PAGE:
Human Papilloma Virus ? a Review

by Rachel on April 23, 2010

Human Papillomavirus – A Review Sameera Mohotti (BSc, MSc, MD (MA)) INTRODUCTION HPV is one of the most common sexually transmitted viral diseases. There is It is estimated that 80% of sexually active adults with one or more types of genital HPV at some point in their lifetime have been infected. The prevalence of HPV is increasing worldwide. Although difficult, the overall prevalence estimate of HPV infection is assumed that the prevalence could be as high as 20 million (Revzina 2005). The total cost of health care to early detection and treatment of cancer of the cervix associated with the United States amounted to about a year 6000000000 (Koutsky, 1997). A U.S. study of HIV prevalence study Revizina et al found that the prevalence of HPV is among students, women, clinics for sexually transmitted data from hospitals in Australia indicate a prevalence of 4-13% in STD clinic attendants after the initial infection, HPV infection establishes a latent can occur from periodic symptomatic recurrences (Revzina 2005) (Armstrong, 1986). The main objective of this study was to evaluate the current literature on the types of HPV, symptoms and their pathogenesis. Spectrum of HPV More than 200 types of HPV have been classified according to their DNA sequence homology. 85 HPV genotypes are well characterized. HPV can be high risk and low risk HPV cons are grouped according to their association with cancer and their precursors. High-risk HPV have a strong potential oncogene. This group includes serotypes 16,18,31,33, 34, 35,39,45,51,52,56,58,59,66,68. oncogenic potential HPV low risk and less often leads to the formation of low-grade precancerous lesions. This group includes Serotypes 6, 11, 42, 43, 44 This difference in ability to induce malignant transformation is the functional difference of E6 and E7 saw the two groups (Burd 2003, Longworth and Laimins 2004). Although many HPV infections are sub clinical infection leads HPV usually symptomatic lesions. Each HPV serotypes infecting certain parts of the body responsible for several types of lesions. Under the current classification (Bethesda System) of the HPV lesions, there are three main groups. You are anogenital warts, low grade squamous intraepithelial lesions (cervical and anal intraepithelial neoplasia and mild dysplasia) and high quality intraepithelial lesions (moderate and severe dysplasia). Cervical cancer / Anal / vulva penis / usually develop from squamous intraepithelial lesions (University 2001). Genital warts (foci of epithelial proliferation of keratinocytes infected with HPV) appear as lumps or growths in the genital area. This is one of the most common clinically recognized manifestations of genital HPV disease. They are usually found in the vulva, urethra, anus and vagina and cervix. Warts are highly contagious and sometimes lead to cervical cancer Women or penile cancer in men (Lacey, 2005). The presence of abnormal cells on the surface of the skin is called dysplasia. Dysplasia is not cancer, mild dysplasia is likely to be resolved. However, a slight, moderate and severe dysplasia could be a cancer if they have not recognized and treated in its early progress. Studies show that young low dysplasia and high grade squamous intraepithelial lesions, high risk of progression to high-quality cervical abnormalities (Wright, Pinto et al. 2004). BASIC VIROLOGY HPV is a nonenveloped DNA viruses, double-stranded circular with a diameter of 5 Nm the 5th The genome is approximately 8 KB in size and packed in an icosahedral capsid consisting of 72 capsomers. Capsid is composed of an outer protein coat, which is composed of two capsid proteins L1 (major) and L2 (minor) (Sapp and Volpers al. 1995). HPV genome is functionally divided into three zones. They are the region upstream regulator, the beginning and end of the Region. The upstream regulatory region includes the replication of the virus and also controls the transcription of certain sequences in the region earlier. The early region of the genome contains six open reading frames (ORF), designated E1, E2, E4, E5, E6 and E7. These encode proteins of viral replication, transcription and cell transformation involved. E6 and E7 regions are responsible for oncogenic properties of HPV. The region contains two ORFs and the end of that encode those proteins L1 and L2 structural, which is responsible for the production of capsid (Volpers Sapp, and al. , 1995). PRODUCTIVE HPV input gain of HPV in the host cell by the basal layer of the epithelium. In the first HPV infection exist as episome. It has been suggested that HPV-6 attaches to host cells about? Intergrin-6 in epithelial cells, where, how, fix HPV16 and HPV-33 cells by heparin sulfate surface of the host cell. The expression of genes with papillomavirus stages of differentiation of the epithelium and associated virus multiplies as it spreads through the natural maturation of epithelial cells (Giroglou, Florin et al. 2001). During virus replication, binds the E1 gene (E1 protein) to the origin of viral replication, and this result in the extra chromosomal replication of the viral genome. The E2 gene product (protein E2) down-regulates the E6 and E7 regions to allow the normal differentiation of the cell. The capsid genes L1 and L2 capsid protein synthesis and the allocations for each episomal DNA in a capsid protein. The gene product E4 (E4 proteins) with the maturation and release of virus particles papillomavirus (Burd 2003), (Longworth and Laimins 2004) connected. The results in productive viral stage papillary or flat lesions. Since the replication of the papilloma virus is associated with the differentiation of epithelial cells, such as lesions are superficial epithelial layers and medium would be a large amount of viral DNA containing formed. The accumulation of viral particles in the surface epithelial cells to cause koilocytosis cytopathic effect. This gives rise to koilocytes whose core is moved to the side with a hollow appearance of the cytoplasm. The virus particles are released to die koilocytes be postponed (zur Hausen 1991 Longworth and Laimins 2004). Pathogenesis of oncogenic HPV If a person is infected with HPV high-risk, it may take up to 20 years for Cancer changes appear. This persistence of HPV infection is necessary for malignant transformation of cells. In HPV-associated benign lesions, HPV DNA is usually located extra chromosome, where, as in cancers associated with HPV, HPV DNA was integrated into the rule in the host genome. Integration of high risk HPV DNA into the host cell disrupts the E2 region. This leads to the loss of normal E2 down-regulation of E6 and E7, which leads to the upregulation of HPV viral oncogenes both E6 and E7. The E6 and E7 gene products has the potential to destabilize the cell growth regulation and changes in the cellular environment in which they replicate (Jan MM Walboomers 1999 Yoshinouchi, Hongo et al. 1999; Burd, 2003). PRB and pRb-related proteins are important components of the cell cycle, as they take the transcription factor E2F, which is necessary for the functions of the cell cycle. If E7 proteins bind to pRB, pRB-E2F is complex disorder that causes the release of E2F. This disorder affects the normal functions of the cell. viral gene products E6 protein E6, which targets p53 immunosuppressive (low risk HPV types decreased p53 binding affinity). The p53 protein prevents cells from completing the cell cycle regulated and development of DNA repair genes are involved when there is no DNA damage. Another important function of p53 is a cell with DNA damage instructed to commit suicide. If the function of p53 is damaged, then these cells continue to divide and accumulate mutations that would lead to the formation of an inactivated tumor. If E6 binds to p53, E6 associated ubiquitin ligase catalyzes the degradation of p53 ubiquitin. This destroys the tumor suppressive properties of p53 (Syrjanen 1999; Ha and Califano, 2004). The ability of E6 and E7 gene products, p53 and pRb cellular functions lead to increased cell proliferation and genomic instability to disrupt. Finally, the cells accumulate DNA damage / mutations that can turn lead to the formation of cancerous cells fully. The low-risk HPV seem to be unable to integrate into the host genome. But the low-risk HPV serotypes 6, 11 in the chromosomal instability that can lead to accumulation of mutations of the events that transformed cancer cells form in turn lead to completely would result. In addition to contributing to the E6 and E7 protein function in methylation of viral DNA, activation of telomeres, humoral factors and cellular changes also immunogenic (Holowaty, Miller et al. 1999; Burd, 2003) . REFERENCES Armstrong, BK, Allen SC, Brennan BA, IA Fruzynski, NH de Klerk, Ed Waters, J. Mr Machin and Gollow M. (1986). “Time trends in prevalence of cervical cytological abnormalities Women attending a sexually transmitted disease clinic and their relationship to trends in sexual Activity and specific infections. “Br J Cancer 54: 669-75. Burd, E. M. 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(2005). “The treatment of diseases of genital human papillomavirus. Journal of Supplement Clinical Virology: Human papillomavirus 32 (Supplement 1): 82-90. Longworth, M. S. and L. A. Laimins (2004). “Pathogenesis of human papillomaviruses in differentiating epithelia. Microbiol. Mol Biol Rev 68 (2): 362-372. Revzina, N. V., J. and R. DiClemente (2005). “Prevalence and incidence of HPV infection among women in the United States: a systematic review.” Int J STD AIDS 16: 528-37. Sapp, M., C. Volpe, et al. (1995). Organization of the major and minor proteins of human papillomavirus capsid type 33 viral particles. J Gen Virol 76 (9): 2407-2412. Syrjanen, S. M. Syrjanen, J. K.. (1999). “New concepts on the role of human papillomavirus in cell cycle regulation.” Ann Med 31: 175-187. University, J. S. H. (2001). “Induced by HPV anal dysplasia: what we know and what we can do about it? (Online) Wright, J. D. A. Pinto, B., et al. (2004). “Atypical squamous cells of unknown significance in girls and women.” Obstet Gynecol 103 (4): 632-638. Yoshinouchi, M. A. Hongo, et al. (1999). “Analysis of the PCR multiplex Fitness human papillomavirus type 16 DNA in carcinoma of the cervix.” J. Clin. Microbiol. 37 (11): 3514-3517. zur Hausen, H. (1991). “Human papillomavirus in the pathogenesis of anogenital cancer.” Virology 184: 9-13.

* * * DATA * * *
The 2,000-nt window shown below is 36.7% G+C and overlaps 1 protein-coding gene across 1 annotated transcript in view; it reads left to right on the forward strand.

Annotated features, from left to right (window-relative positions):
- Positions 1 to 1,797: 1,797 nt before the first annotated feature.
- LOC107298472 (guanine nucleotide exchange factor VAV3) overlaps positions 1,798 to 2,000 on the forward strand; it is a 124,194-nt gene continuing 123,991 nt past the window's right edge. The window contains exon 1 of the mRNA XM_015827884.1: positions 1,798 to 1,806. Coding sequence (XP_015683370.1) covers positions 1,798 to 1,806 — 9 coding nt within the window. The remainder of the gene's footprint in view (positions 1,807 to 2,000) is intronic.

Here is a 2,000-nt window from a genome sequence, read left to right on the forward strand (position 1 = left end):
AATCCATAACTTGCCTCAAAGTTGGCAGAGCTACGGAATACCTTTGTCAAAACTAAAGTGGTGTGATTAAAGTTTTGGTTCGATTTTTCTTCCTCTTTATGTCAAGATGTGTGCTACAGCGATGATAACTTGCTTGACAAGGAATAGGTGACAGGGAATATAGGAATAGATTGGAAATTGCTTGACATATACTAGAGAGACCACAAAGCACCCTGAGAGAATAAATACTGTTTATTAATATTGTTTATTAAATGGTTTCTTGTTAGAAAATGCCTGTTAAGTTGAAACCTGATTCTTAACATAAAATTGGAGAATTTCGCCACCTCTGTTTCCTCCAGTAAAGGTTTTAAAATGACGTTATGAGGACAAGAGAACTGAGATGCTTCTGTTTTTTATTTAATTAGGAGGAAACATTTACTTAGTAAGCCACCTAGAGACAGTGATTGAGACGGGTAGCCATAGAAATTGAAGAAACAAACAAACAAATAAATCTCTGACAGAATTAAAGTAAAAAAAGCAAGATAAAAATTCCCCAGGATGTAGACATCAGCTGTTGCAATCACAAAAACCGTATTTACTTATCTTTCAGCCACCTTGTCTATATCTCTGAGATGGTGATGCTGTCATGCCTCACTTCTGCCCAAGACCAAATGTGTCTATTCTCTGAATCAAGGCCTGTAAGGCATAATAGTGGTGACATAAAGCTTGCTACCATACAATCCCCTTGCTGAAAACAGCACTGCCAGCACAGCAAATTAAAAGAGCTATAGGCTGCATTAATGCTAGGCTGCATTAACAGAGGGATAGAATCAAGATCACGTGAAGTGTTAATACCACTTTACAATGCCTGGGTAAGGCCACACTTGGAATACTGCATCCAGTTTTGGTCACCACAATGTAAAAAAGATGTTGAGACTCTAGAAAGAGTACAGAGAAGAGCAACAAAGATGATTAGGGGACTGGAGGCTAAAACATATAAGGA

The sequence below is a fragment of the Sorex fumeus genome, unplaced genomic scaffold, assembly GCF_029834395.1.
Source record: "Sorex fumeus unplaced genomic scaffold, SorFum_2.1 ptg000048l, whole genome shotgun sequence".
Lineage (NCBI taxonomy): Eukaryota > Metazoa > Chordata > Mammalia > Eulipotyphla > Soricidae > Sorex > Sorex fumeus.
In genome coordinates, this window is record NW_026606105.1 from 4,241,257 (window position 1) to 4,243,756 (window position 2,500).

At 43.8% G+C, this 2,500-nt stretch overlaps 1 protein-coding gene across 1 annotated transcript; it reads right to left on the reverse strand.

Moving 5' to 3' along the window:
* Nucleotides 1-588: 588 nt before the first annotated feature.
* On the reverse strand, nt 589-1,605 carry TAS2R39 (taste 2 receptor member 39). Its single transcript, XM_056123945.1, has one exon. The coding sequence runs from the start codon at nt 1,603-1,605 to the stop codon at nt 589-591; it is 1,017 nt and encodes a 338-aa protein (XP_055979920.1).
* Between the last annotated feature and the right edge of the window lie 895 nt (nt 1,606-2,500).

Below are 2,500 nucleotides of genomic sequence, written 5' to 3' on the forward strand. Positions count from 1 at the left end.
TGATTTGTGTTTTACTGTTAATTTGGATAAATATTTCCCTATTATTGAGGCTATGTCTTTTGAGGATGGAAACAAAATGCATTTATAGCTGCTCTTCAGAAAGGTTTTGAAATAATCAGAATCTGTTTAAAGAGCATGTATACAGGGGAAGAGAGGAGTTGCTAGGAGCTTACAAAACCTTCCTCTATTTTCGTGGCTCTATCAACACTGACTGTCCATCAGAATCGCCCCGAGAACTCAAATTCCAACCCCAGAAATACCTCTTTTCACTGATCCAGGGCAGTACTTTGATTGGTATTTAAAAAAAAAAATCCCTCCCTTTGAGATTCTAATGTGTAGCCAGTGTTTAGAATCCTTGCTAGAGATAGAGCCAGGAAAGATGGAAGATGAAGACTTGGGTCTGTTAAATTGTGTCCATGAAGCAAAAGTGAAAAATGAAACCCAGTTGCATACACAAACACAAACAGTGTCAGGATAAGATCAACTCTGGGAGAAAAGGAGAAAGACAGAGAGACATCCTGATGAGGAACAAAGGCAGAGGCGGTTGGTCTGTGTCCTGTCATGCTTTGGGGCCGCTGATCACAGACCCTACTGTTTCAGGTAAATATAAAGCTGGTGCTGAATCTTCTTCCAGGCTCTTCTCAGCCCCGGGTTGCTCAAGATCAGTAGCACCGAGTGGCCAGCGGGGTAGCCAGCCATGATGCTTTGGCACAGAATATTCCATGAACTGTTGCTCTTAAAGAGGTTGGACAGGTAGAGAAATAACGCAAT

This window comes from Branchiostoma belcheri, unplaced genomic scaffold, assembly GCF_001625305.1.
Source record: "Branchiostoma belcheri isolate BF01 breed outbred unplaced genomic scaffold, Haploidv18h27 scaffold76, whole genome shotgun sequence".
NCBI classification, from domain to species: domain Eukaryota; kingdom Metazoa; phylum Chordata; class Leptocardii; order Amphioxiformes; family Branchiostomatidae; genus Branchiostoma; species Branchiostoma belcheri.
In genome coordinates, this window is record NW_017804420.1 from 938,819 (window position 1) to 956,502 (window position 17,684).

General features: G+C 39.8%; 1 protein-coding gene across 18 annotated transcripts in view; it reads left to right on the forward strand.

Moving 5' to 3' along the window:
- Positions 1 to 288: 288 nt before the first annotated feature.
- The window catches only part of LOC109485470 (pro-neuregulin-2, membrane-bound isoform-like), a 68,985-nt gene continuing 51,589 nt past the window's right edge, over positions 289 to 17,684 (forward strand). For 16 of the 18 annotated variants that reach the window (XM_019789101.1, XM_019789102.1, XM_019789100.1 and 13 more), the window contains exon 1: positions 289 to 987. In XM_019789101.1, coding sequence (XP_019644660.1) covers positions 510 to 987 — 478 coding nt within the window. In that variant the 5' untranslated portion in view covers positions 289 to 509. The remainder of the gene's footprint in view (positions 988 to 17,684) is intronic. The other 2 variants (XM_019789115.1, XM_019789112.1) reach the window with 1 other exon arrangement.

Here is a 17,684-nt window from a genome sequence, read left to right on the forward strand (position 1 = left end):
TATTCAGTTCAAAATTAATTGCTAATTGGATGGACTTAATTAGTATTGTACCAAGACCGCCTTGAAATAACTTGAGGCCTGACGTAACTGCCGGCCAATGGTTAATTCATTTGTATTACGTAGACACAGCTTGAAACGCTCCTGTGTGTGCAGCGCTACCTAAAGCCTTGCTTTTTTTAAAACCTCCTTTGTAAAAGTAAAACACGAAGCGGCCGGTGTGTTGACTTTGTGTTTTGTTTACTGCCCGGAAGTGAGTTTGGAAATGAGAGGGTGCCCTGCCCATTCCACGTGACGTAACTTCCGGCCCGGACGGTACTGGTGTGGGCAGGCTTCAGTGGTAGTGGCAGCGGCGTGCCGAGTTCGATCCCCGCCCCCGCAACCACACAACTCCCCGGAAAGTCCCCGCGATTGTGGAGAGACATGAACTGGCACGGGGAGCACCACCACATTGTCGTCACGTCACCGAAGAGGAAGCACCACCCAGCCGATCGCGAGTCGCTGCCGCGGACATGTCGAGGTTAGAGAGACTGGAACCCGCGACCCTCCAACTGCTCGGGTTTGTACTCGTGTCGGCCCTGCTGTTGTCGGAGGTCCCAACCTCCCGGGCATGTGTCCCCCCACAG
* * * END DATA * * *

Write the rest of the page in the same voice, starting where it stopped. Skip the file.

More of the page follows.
Sameera Mohotti (BSc, MSc, MD (MA))